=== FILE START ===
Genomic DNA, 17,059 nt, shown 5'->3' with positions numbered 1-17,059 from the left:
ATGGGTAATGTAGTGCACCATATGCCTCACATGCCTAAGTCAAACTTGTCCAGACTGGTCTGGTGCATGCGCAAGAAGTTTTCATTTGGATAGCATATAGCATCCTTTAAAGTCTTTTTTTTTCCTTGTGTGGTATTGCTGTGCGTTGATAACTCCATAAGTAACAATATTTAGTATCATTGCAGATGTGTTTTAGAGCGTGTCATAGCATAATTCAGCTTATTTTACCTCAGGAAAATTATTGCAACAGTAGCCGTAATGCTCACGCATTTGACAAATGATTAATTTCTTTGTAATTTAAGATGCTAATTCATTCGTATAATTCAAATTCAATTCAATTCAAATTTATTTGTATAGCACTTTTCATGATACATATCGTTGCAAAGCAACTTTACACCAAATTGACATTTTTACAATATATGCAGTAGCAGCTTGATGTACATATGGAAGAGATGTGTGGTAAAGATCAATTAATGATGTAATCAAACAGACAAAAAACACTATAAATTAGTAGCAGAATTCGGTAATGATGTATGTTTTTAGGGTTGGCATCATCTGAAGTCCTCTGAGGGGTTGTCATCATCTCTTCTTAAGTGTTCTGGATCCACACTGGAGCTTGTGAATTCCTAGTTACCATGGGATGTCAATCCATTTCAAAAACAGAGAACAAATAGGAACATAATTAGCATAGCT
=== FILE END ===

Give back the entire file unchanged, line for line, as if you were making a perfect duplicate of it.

Genomic DNA, 17,059 nt, shown 5'->3' with positions numbered 1-17,059 from the left:
ATGGGTAATGTAGTGCACCATATGCCTCACATGCCTAAGTCAAACTTGTCCAGACTGGTCTGGTGCATGCGCAAGAAGTTTTCATTTGGATAGCATATAGCATCCTTTAAAGTCTTTTTTTTTCCTTGTGTGGTATTGCTGTGCGTTGATAACTCCATAAGTAACAATATTTAGTATCATTGCAGATGTGTTTTAGAGCGTGTCATAGCATAATTCAGCTTATTTTACCTCAGGAAAATTATTGCAACAGTAGCCGTAATGCTCACGCATTTGACAAATGATTAATTTCTTTGTAATTTAAGATGCTAATTCATTCGTATAATTCAAATTCAATTCAATTCAAATTTATTTGTATAGCACTTTTCATGATACATATCGTTGCAAAGCAACTTTACACCAAATTGACATTTTTACAATATATGCAGTAGCAGCTTGATGTACATATGGAAGAGATGTGTGGTAAAGATCAATTAATGATGTAATCAAACAGACAAAAAACACTATAAATTAGTAGCAGAATTCGGTAATGATGTATGTTTTTAGGGTTGGCATCATCTGAAGTCCTCTGAGGGGTTGTCATCATCTCTTCTTAAGTGTTCTGGATCCACACTGGAGCTTGTGAATTCCTAGTTACCATGGGATGTCAATCCATTTCAAAAACAGAGAACAAATAGGAACATAATTAGCATAGCT